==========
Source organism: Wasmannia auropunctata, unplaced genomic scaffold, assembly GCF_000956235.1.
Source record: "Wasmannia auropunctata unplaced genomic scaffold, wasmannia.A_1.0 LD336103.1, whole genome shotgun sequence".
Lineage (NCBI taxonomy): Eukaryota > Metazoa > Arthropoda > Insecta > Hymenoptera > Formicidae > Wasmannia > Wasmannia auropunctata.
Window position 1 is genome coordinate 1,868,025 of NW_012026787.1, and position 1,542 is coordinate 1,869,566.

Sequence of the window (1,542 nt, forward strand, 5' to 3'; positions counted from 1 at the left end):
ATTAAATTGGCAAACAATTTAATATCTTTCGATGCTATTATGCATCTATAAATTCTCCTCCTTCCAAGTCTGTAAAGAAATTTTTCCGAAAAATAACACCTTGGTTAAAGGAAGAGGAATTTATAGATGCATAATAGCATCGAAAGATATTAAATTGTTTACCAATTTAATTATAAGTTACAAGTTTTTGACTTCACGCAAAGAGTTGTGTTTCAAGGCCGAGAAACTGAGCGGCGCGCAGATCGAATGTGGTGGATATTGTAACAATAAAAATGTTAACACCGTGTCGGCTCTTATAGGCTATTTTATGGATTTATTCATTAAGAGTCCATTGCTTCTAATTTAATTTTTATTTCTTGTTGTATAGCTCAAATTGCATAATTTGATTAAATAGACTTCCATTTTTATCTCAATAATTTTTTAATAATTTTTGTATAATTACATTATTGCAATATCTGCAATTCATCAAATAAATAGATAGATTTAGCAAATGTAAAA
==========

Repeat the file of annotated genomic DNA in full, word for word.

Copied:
Source organism: Wasmannia auropunctata, unplaced genomic scaffold, assembly GCF_000956235.1.
Source record: "Wasmannia auropunctata unplaced genomic scaffold, wasmannia.A_1.0 LD336103.1, whole genome shotgun sequence".
Lineage (NCBI taxonomy): Eukaryota > Metazoa > Arthropoda > Insecta > Hymenoptera > Formicidae > Wasmannia > Wasmannia auropunctata.
Window position 1 is genome coordinate 1,868,025 of NW_012026787.1, and position 1,542 is coordinate 1,869,566.

Sequence of the window (1,542 nt, forward strand, 5' to 3'; positions counted from 1 at the left end):
ATTAAATTGGCAAACAATTTAATATCTTTCGATGCTATTATGCATCTATAAATTCTCCTCCTTCCAAGTCTGTAAAGAAATTTTTCCGAAAAATAACACCTTGGTTAAAGGAAGAGGAATTTATAGATGCATAATAGCATCGAAAGATATTAAATTGTTTACCAATTTAATTATAAGTTACAAGTTTTTGACTTCACGCAAAGAGTTGTGTTTCAAGGCCGAGAAACTGAGCGGCGCGCAGATCGAATGTGGTGGATATTGTAACAATAAAAATGTTAACACCGTGTCGGCTCTTATAGGCTATTTTATGGATTTATTCATTAAGAGTCCATTGCTTCTAATTTAATTTTTATTTCTTGTTGTATAGCTCAAATTGCATAATTTGATTAAATAGACTTCCATTTTTATCTCAATAATTTTTTAATAATTTTTGTATAATTACATTATTGCAATATCTGCAATTCATCAAATAAATAGATAGATTTAGCAAATGTAAAA